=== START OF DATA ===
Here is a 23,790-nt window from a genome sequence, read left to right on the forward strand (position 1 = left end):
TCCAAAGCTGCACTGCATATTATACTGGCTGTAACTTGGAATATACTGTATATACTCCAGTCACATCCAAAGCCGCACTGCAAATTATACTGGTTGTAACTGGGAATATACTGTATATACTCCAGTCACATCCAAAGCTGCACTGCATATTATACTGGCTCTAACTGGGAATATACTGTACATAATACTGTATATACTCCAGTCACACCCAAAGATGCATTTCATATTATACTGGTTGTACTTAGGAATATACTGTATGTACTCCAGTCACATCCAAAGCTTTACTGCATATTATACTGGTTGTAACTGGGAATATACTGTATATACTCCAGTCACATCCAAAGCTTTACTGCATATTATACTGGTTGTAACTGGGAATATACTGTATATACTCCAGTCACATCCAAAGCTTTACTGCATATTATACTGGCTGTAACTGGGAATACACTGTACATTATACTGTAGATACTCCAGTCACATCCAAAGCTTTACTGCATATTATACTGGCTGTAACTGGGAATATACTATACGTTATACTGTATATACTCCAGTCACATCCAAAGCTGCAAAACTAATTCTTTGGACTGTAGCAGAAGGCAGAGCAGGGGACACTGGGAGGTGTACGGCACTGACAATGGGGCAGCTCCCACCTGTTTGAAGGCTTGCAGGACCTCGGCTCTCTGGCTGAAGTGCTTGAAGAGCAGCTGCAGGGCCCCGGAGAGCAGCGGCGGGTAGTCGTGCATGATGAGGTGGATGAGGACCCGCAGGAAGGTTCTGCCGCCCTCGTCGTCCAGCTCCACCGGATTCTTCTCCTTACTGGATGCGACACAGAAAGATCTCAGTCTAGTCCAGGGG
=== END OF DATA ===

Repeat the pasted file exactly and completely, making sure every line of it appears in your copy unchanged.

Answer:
Here is a 23,790-nt window from a genome sequence, read left to right on the forward strand (position 1 = left end):
TCCAAAGCTGCACTGCATATTATACTGGCTGTAACTTGGAATATACTGTATATACTCCAGTCACATCCAAAGCCGCACTGCAAATTATACTGGTTGTAACTGGGAATATACTGTATATACTCCAGTCACATCCAAAGCTGCACTGCATATTATACTGGCTCTAACTGGGAATATACTGTACATAATACTGTATATACTCCAGTCACACCCAAAGATGCATTTCATATTATACTGGTTGTACTTAGGAATATACTGTATGTACTCCAGTCACATCCAAAGCTTTACTGCATATTATACTGGTTGTAACTGGGAATATACTGTATATACTCCAGTCACATCCAAAGCTTTACTGCATATTATACTGGTTGTAACTGGGAATATACTGTATATACTCCAGTCACATCCAAAGCTTTACTGCATATTATACTGGCTGTAACTGGGAATACACTGTACATTATACTGTAGATACTCCAGTCACATCCAAAGCTTTACTGCATATTATACTGGCTGTAACTGGGAATATACTATACGTTATACTGTATATACTCCAGTCACATCCAAAGCTGCAAAACTAATTCTTTGGACTGTAGCAGAAGGCAGAGCAGGGGACACTGGGAGGTGTACGGCACTGACAATGGGGCAGCTCCCACCTGTTTGAAGGCTTGCAGGACCTCGGCTCTCTGGCTGAAGTGCTTGAAGAGCAGCTGCAGGGCCCCGGAGAGCAGCGGCGGGTAGTCGTGCATGATGAGGTGGATGAGGACCCGCAGGAAGGTTCTGCCGCCCTCGTCGTCCAGCTCCACCGGATTCTTCTCCTTACTGGATGCGACACAGAAAGATCTCAGTCTAGTCCAGGGG